Maurice Beatson rides Central Park Copyright Photo: KAMPIC / Kerry Marshall


All roads for the nation’s top showjumpers lead to Hawera this weekend for the POLi Payments FEI World Cup (NZ League) Final.

At the front of the pack is two-time series winner Tegan Fitzsimon (West Melton) who has a near perfect tally from her four starts aboard Windermere Cappuccino this season. She sits on 77 points, with fellow former series winner, Olympian Maurice Beatson (Dannevirke) on 62 and two-time final winner Brooke Edgecombe (Waipukurau) in third on 56.

Tegan and her 11-year-old New Zealand warmblood gelding did their first World Cup in 2018, and from 18 starts since have won eight and top three in 15, but they aren’t letting that dominate as they head to Saturday’s all-important final.

“We won’t be treating it like a final,” says Tegan. “Our whole season has been based on consistency, so our focus will be maintaining the standard of performance he has put out. We have been double clear in three of the four qualifiers, and that’s what you always hope for.”

She’s grateful to have the horse she does. “I am lucky enough to have a horse of the quality he is so that every time I go into the ring I can be confident the horse can jump whatever is put in front of him.”

The World Cup Series is an important one for the South Islander who bases herself in the north for around seven months each season. “It just steps the level of performance up a notch being an international competition,” she says. “It is something most riders aim to achieve in when you get up to the higher level. It is really good for the horses to have an FEI record for offshore sales and competition and puts us on the world map.”

Maurice Beatson lines up aboard Central Park. He’s one of the country’s most respected competitors and can lay claim to have won the highest number of Grand Prix in New Zealand.

His gelding has really started to find his way in the higher levels. “He is now very consistent and it’s great to see,” says Maurice, who has been competing in the series since it was first introduced to New Zealand more than a decade ago. “This is a series that truly gives you a gauge on how good a horse is. These are important for both our riders and officials.”

And while he has competed in so many World Cup Series, Maurice says they’re always exciting.

Brooke Edgecombe and LT Holst Andrea are the current holders of the Olympic Cup as Showjumper of the Year. “This is a class you really hope goes well,” she says. “It is the most important one (in the series) because it is worth points-and-a-half so you want to do well. Andrea has been pretty consistent this season but we probably need a little bit of luck to go our way.”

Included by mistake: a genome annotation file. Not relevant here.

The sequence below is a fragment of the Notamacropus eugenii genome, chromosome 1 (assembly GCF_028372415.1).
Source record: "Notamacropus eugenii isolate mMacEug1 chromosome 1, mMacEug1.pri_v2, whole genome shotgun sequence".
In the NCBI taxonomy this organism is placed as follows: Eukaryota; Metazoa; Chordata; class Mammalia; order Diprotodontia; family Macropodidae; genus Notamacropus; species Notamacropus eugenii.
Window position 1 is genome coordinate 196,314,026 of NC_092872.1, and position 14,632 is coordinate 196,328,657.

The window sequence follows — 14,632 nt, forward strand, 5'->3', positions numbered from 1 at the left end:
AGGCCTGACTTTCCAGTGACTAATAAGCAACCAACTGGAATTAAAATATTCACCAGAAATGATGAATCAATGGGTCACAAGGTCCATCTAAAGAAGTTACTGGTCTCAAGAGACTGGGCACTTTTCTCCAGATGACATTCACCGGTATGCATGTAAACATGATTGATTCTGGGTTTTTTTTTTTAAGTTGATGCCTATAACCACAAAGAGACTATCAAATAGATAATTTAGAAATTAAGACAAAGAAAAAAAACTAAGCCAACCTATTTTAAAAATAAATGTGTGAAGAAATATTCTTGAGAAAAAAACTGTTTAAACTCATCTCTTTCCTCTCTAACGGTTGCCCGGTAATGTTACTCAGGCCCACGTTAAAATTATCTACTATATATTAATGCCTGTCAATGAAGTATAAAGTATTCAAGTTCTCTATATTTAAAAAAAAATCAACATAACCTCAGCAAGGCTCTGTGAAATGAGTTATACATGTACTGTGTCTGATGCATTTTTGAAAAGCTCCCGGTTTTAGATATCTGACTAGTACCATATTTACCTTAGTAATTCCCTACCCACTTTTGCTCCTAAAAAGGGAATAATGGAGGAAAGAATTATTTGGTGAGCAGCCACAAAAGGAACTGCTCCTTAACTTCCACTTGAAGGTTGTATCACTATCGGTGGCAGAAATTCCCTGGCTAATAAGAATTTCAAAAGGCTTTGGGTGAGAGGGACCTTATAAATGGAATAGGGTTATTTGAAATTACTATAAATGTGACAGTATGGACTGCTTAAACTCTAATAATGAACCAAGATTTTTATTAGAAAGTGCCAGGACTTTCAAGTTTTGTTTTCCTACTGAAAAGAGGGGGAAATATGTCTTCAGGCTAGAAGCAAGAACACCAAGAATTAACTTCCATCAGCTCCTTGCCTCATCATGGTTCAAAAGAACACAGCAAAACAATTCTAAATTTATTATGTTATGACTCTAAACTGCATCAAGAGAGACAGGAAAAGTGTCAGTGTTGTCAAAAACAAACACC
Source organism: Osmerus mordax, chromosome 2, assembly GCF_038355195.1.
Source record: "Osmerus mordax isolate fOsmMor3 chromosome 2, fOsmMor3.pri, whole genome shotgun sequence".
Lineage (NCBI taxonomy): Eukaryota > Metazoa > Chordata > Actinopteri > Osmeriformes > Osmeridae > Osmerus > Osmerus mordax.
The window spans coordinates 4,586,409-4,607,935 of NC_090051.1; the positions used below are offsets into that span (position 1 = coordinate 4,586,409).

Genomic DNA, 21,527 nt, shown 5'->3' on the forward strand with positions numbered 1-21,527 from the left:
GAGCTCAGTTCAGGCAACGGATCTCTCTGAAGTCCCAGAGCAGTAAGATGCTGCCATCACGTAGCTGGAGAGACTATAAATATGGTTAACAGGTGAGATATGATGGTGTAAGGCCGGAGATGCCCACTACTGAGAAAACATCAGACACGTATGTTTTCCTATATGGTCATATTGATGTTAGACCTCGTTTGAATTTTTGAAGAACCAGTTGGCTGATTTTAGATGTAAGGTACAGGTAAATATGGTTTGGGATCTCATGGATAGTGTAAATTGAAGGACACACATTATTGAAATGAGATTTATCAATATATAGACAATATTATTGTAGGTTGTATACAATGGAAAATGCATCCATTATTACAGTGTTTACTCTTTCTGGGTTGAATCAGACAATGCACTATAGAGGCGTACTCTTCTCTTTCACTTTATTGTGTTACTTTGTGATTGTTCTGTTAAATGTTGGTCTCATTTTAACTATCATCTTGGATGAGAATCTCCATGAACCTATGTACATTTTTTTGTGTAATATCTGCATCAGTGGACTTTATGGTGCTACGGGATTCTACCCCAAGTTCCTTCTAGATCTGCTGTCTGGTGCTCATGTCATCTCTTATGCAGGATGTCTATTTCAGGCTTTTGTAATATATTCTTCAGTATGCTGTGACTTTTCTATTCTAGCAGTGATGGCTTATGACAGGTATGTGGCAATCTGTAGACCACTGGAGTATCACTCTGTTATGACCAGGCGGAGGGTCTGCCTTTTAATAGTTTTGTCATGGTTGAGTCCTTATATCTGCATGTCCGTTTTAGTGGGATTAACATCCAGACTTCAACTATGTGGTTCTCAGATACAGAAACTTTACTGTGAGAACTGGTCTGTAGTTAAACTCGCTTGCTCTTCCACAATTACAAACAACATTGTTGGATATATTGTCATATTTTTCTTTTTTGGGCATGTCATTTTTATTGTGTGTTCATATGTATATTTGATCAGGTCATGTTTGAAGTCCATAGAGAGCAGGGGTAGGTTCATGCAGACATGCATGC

It’s the fourth time they have competed in the series. “This is the only championship we can qualify from New Zealand and is what every rider aims for. Without this we would have to go to Australia or further to jump at the highest level. It’s every breeder’s dream to produce a World Cup horse.”

The series is how New Zealand riders obtain qualifying requirements for the likes of the Olympic Games and World Equestrian Games.

Young gun Sophie Scott (Palmerston North) has shown she can foot it with the best this season and has two on the card in Waitangi Skynet, who did World Cups with an earlier rider in Australia, and Glenbrooke Rich as Roses. Sophie sits in fourth place on the leaderboard.

Also in the mix is Melody Matheson (Havelock North) aboard Cortaflex Enya MH, Vicki Prendergast (Matamata) on her homebred mare Selena C, Phillip Steiner (Tauranga) on Cassina Dior, debutant Samantha van Lierde (Cambridge) aboard Cadillac NZPH, Daniel Webb (Hunterville) with WSJ Centaur, Daniel Blundell (Tauranga) on Cadenza NZPH, and Jeremy Whale (Hampton Downs) aboard Idol D.

Course designer Gary Sinclair (Upper Hutt) has been creating courses for 45 years. “You wouldn’t do it if you didn’t love it,” said the FEI level 3 ranked designer. “We have set criteria we have to fit in with a World Cup so it is relevant to what is happening around the world and up to standard. “I do love the series. It makes us keep ourselves up to top standard and is the only way we can compare ourselves to other parts of the world. It really does set a standard for the horses to work to if they want to go overseas.”

Just the rider’s four best rounds count towards their series score. The winner of the series has the opportunity to represent New Zealand at the final in Leipzig (GER) in April – should it go ahead.

The final, which is running as part of the three day Waikato Equine Veterinary Centre World Cup Final Show, will run late Saturday afternoon at the Egmont A&P Showgrounds in Hawera.


Points after four rounds –

Tegan Fitzsimon (West Melton) 77 points 1, Maurice Beatson (Dannevirke) 62 2, Brooke Edgecombe 56 3, Sophie Scott (Palmerston North) 49 4, Daniel Webb (Hunterville) 47 5, Phillip Steiner (Tauranga) 34 6, Melody Matheson (Havelock North) 31 7, Simon Wilson (Waipukurau) 21 8, Logan Massie (Dannevirke) 19 9, Jeremy Whale (Hampton Downs) 11 10.


WHAT: POLi Payments FEI World Cup (NZ League) Series Final at the Waikato Equine Veterinary Centre World Cup Final Show

WHEN: Saturday, January 29, 2022

WHERE: Egmont A&P Showgrounds

MORE INFO AND LIVESTREAM: Taranaki Equestrian Jumping on Facebook



Jumping Team – 26 January 2022